Algorithms, data structures and computability
The aim of this module is to help you become a computational problem solver. You’ll learn techniques to efficiently solve computational problems and apply them using the Python programming language. You’ll also learn about the limitations of computing: which problems can’t be solved algorithmically or for which no efficient solutions are known. This is the module for you if – whatever your field – you need to implement an efficient algorithm or to understand both the power and the limitations of computing. Though the focus is on the underlying ideas, you’ll also work with some mathematical concepts and notation.
What you will study
You’ll learn to take a problem and state it precisely in order that it can be solved with a computer. In other words, you’ll learn to express the problem in a way which allows you to write an algorithm for solving it. However, not all algorithms are equally good solutions. For that reason, you’ll also learn how to analyse the speed and efficiency of algorithms and establish whether an algorithm really does what it is supposed to do. Finally, you’ll delve into the very foundations of computing. You’ll learn which problems cannot be solved with an algorithm. You’ll also learn what the limits are on the speed with which algorithms can solve many important practical problems.
The module comprises three parts:
In the first part, you’ll learn about the basic data structures for organising data, like lists, stacks, queues, dictionaries, and sets. You’ll also learn how to analyse the complexity of an algorithm and how to measure its runtime.
The second part covers two non-linear data structures: trees and graphs. The former can represent hierarchical data and the latter can model social, transport and other kinds of networks. The main focus of the second part are algorithmic techniques like search (brute-force, breadth-first and depth-first), divide and conquer, recursion, greedy algorithms and dynamic programming. These are general-purpose techniques for solving a wide range of problems.
In the third part, you’ll further develop your understanding of sets, functions, logic and proofs, using formal mathematical notation. This will be in the context of concrete applications, such as databases. At this point, you’ll also learn about the limitations of computational problem solving (non-computability and the P ≠ NP conjecture).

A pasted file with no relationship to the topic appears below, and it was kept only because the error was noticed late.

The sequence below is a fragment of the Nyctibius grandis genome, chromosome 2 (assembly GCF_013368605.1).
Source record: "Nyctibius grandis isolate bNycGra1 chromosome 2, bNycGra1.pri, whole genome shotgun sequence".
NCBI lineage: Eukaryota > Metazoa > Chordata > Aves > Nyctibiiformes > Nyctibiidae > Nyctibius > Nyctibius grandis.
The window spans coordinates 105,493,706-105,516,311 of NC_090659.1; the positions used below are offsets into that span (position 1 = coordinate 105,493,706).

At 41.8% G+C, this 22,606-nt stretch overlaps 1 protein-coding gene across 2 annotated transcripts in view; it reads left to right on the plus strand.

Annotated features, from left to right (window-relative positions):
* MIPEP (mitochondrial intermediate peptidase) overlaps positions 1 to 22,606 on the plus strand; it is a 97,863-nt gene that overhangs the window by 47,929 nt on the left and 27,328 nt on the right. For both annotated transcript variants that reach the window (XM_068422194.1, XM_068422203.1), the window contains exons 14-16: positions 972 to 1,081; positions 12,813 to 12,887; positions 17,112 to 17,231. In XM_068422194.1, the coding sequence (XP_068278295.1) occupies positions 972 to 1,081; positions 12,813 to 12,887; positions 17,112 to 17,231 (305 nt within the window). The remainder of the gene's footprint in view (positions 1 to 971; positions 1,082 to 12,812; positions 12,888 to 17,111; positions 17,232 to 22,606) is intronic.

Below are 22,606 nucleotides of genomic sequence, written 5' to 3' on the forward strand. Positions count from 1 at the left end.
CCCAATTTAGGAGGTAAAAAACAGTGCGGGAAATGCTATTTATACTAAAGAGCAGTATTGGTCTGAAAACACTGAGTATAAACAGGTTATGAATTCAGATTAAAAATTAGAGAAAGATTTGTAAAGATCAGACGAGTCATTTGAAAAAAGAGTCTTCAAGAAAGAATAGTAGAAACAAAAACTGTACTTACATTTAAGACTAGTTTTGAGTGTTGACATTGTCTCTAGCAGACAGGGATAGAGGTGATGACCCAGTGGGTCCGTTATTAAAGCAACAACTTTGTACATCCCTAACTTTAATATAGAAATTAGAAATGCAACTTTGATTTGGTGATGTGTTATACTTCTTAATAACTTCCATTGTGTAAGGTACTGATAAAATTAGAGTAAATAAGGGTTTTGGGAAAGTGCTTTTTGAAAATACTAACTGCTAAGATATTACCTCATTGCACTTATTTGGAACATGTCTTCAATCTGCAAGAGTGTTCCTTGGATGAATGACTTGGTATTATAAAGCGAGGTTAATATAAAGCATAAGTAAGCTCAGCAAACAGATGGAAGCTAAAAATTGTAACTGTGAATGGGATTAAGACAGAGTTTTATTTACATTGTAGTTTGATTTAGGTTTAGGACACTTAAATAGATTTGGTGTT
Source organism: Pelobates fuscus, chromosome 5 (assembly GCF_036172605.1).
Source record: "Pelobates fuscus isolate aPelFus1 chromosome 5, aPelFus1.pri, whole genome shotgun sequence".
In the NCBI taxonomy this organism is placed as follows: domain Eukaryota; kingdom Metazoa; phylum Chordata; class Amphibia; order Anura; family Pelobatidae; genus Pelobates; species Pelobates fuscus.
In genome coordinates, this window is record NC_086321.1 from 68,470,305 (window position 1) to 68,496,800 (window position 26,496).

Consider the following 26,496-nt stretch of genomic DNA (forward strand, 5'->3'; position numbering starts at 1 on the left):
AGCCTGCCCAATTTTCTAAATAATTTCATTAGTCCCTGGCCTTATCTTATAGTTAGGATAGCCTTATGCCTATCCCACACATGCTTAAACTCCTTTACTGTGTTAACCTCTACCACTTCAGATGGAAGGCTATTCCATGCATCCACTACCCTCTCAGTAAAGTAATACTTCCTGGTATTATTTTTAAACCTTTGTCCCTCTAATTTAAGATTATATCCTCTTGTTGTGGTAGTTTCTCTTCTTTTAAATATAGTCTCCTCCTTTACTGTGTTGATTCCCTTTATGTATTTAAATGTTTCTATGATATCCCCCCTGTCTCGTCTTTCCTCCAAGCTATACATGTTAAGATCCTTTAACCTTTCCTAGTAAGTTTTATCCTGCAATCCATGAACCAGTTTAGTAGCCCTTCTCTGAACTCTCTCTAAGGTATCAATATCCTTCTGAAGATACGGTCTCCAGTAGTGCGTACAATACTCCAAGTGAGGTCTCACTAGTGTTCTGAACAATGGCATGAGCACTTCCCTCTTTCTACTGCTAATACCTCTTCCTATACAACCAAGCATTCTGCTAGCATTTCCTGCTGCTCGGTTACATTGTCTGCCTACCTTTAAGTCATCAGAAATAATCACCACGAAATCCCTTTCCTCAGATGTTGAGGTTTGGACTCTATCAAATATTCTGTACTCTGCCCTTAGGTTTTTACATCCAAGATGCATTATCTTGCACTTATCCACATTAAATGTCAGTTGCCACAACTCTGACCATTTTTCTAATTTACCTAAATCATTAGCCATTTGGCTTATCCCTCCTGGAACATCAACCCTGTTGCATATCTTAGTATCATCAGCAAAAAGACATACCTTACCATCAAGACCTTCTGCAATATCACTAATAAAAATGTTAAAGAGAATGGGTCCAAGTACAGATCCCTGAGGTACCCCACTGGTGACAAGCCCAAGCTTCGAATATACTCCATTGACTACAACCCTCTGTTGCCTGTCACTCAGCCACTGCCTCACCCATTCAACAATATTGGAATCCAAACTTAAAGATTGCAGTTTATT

To enrol on M269 to start in October, you must either have:
- passed Object-oriented Java programming (M250) (or be enrolled on it to start in October)
- passed Introduction to computing and IT 2 (TM112) (or be enrolled on it and have started it in April).
You need an understanding or experience of computing; an understanding and experience of programming; and some knowledge of mathematics – check if you’re ready for M269, with our self-assessed quiz.
If you’re not sure you’re ready, talk to an adviser.
You’ll have access to a module website, which includes:
- a week-by-week study planner
- course-specific materials
- audio and video content
- assessment details, instructions and guidance
- online tutorial access
- access to student and tutor group forums.
The first two parts of the module are delivered using Jupyter notebooks that include the module’s text and the code for the examples and exercises. The first two parts are also available in PDF and HTML. You'll also be provided with one printed module book, covering the third part of the module.
A computing device with a browser and broadband internet access is required for this module. Any modern browser will be suitable for most computer activities. Functionality may be limited on mobile devices.
Any additional software will be provided, or is generally freely available. However, some activities may have more specific requirements. For this reason, you will need to be able to install and run additional software on a device that meets the requirements below.
A desktop or laptop computer with either an up-to-date version of Windows or macOS.
The screen of the device must have a resolution of at least 1024 pixels horizontally and 768 pixels vertically.
To join in the spoken conversation in our online rooms we recommend a headset (headphones or earphones with an integrated microphone).
Our Skills for OU study website has further information including computing skills for study, computer security, acquiring a computer and Microsoft software offers for students.